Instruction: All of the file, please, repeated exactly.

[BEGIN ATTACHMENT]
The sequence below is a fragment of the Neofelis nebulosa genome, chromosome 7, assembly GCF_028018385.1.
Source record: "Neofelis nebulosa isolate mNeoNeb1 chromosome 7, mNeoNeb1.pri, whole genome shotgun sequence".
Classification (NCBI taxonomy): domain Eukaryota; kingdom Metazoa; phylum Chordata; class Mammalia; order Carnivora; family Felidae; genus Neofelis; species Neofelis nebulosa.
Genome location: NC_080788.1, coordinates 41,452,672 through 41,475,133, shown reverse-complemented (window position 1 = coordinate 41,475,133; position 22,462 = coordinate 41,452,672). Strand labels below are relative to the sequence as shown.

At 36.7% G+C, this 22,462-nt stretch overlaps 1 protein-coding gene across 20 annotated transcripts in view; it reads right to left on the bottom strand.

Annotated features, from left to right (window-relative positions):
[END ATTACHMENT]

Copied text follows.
The sequence below is a fragment of the Neofelis nebulosa genome, chromosome 7, assembly GCF_028018385.1.
Source record: "Neofelis nebulosa isolate mNeoNeb1 chromosome 7, mNeoNeb1.pri, whole genome shotgun sequence".
Classification (NCBI taxonomy): domain Eukaryota; kingdom Metazoa; phylum Chordata; class Mammalia; order Carnivora; family Felidae; genus Neofelis; species Neofelis nebulosa.
Genome location: NC_080788.1, coordinates 41,452,672 through 41,475,133, shown reverse-complemented (window position 1 = coordinate 41,475,133; position 22,462 = coordinate 41,452,672). Strand labels below are relative to the sequence as shown.

At 36.7% G+C, this 22,462-nt stretch overlaps 1 protein-coding gene across 20 annotated transcripts in view; it reads right to left on the bottom strand.

Annotated features, from left to right (window-relative positions):